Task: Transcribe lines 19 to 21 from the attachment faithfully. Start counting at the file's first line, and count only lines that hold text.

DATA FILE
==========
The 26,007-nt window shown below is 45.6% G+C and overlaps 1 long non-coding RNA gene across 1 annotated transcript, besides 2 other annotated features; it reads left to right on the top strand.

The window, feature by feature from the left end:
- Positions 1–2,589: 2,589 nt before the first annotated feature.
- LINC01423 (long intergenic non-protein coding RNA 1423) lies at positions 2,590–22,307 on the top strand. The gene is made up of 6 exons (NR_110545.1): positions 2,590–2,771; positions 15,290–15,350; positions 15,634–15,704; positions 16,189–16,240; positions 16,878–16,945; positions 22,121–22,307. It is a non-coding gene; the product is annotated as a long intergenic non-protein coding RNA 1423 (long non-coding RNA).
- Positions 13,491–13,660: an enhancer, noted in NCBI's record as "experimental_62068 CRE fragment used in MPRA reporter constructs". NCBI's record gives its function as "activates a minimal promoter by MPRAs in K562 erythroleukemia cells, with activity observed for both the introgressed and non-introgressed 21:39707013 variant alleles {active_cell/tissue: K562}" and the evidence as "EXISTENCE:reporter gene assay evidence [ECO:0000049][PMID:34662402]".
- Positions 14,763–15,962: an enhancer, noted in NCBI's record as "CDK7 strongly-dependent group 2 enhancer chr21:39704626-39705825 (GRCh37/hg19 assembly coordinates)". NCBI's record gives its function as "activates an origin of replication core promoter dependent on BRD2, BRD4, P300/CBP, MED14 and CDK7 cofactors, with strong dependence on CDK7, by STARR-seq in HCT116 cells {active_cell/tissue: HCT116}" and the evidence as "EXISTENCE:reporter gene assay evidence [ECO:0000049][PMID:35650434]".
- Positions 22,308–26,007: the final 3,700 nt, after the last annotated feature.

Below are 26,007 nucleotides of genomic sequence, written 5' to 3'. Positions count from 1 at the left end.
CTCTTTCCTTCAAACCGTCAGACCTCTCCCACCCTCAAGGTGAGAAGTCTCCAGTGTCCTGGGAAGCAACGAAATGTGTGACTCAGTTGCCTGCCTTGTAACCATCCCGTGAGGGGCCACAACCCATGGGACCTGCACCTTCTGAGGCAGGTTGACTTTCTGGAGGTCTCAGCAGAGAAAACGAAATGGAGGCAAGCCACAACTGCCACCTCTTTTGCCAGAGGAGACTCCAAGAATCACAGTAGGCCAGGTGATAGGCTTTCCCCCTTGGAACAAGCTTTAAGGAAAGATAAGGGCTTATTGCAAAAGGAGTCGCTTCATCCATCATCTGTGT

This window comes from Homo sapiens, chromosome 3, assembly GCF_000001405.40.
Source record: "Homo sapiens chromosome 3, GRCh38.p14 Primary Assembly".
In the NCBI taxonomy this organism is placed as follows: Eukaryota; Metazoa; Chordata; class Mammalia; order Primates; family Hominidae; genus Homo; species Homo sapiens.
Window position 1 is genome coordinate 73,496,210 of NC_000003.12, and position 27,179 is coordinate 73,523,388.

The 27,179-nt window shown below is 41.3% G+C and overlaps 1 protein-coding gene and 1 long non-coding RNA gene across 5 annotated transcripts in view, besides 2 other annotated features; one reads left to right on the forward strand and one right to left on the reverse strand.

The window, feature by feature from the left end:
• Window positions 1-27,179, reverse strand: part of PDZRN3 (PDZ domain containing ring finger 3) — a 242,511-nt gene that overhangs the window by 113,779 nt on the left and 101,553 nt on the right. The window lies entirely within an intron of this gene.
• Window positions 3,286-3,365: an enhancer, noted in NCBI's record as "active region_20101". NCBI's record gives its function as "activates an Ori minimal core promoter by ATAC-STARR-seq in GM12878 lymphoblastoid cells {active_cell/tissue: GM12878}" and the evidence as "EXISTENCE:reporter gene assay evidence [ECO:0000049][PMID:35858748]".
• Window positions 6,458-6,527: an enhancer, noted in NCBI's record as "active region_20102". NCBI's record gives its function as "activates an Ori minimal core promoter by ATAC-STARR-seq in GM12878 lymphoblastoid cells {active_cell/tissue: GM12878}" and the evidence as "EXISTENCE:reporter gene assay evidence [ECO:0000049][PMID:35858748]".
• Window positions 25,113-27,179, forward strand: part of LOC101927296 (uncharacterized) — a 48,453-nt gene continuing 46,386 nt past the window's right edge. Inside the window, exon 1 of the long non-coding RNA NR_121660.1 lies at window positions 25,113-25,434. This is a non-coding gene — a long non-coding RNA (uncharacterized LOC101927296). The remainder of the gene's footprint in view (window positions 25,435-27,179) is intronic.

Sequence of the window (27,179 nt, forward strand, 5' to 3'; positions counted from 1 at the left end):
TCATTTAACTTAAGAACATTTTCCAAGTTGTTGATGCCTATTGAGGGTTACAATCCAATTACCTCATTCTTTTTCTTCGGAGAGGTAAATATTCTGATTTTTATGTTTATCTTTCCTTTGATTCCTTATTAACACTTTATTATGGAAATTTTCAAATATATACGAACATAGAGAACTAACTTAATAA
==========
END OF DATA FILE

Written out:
• Window positions 25,113-27,179, forward strand: part of LOC101927296 (uncharacterized) — a 48,453-nt gene continuing 46,386 nt past the window's right edge. Inside the window, exon 1 of the long non-coding RNA NR_121660.1 lies at window positions 25,113-25,434. This is a non-coding gene — a long non-coding RNA (uncharacterized LOC101927296). The remainder of the gene's footprint in view (window positions 25,435-27,179) is intronic.

Sequence of the window (27,179 nt, forward strand, 5' to 3'; positions counted from 1 at the left end):
TCATTTAACTTAAGAACATTTTCCAAGTTGTTGATGCCTATTGAGGGTTACAATCCAATTACCTCATTCTTTTTCTTCGGAGAGGTAAATATTCTGATTTTTATGTTTATCTTTCCTTTGATTCCTTATTAACACTTTATTATGGAAATTTTCAAATATATACGAACATAGAGAACTAACTTAATAA